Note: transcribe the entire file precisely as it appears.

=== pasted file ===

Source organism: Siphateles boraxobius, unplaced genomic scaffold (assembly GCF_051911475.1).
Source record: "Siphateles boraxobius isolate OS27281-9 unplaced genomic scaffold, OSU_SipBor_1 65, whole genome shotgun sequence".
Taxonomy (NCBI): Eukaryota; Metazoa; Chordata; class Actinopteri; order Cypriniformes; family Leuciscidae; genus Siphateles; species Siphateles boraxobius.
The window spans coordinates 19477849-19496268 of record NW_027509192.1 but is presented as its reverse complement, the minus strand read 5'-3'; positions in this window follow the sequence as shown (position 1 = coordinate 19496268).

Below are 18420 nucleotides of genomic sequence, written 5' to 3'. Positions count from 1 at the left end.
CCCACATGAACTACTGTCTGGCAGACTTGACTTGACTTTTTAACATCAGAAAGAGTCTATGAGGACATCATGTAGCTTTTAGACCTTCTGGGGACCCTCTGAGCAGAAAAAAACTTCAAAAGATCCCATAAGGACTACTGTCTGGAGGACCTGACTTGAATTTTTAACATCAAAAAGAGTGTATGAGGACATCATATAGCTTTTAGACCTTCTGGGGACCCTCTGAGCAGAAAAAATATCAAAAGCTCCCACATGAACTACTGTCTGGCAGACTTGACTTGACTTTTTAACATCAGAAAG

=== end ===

Source organism: Siphateles boraxobius, unplaced genomic scaffold (assembly GCF_051911475.1).
Source record: "Siphateles boraxobius isolate OS27281-9 unplaced genomic scaffold, OSU_SipBor_1 65, whole genome shotgun sequence".
Taxonomy (NCBI): Eukaryota; Metazoa; Chordata; class Actinopteri; order Cypriniformes; family Leuciscidae; genus Siphateles; species Siphateles boraxobius.
The window spans coordinates 19477849-19496268 of record NW_027509192.1 but is presented as its reverse complement, the minus strand read 5'-3'; positions in this window follow the sequence as shown (position 1 = coordinate 19496268).

Below are 18420 nucleotides of genomic sequence, written 5' to 3'. Positions count from 1 at the left end.
CCCACATGAACTACTGTCTGGCAGACTTGACTTGACTTTTTAACATCAGAAAGAGTCTATGAGGACATCATGTAGCTTTTAGACCTTCTGGGGACCCTCTGAGCAGAAAAAAACTTCAAAAGATCCCATAAGGACTACTGTCTGGAGGACCTGACTTGAATTTTTAACATCAAAAAGAGTGTATGAGGACATCATATAGCTTTTAGACCTTCTGGGGACCCTCTGAGCAGAAAAAATATCAAAAGCTCCCACATGAACTACTGTCTGGCAGACTTGACTTGACTTTTTAACATCAGAAAG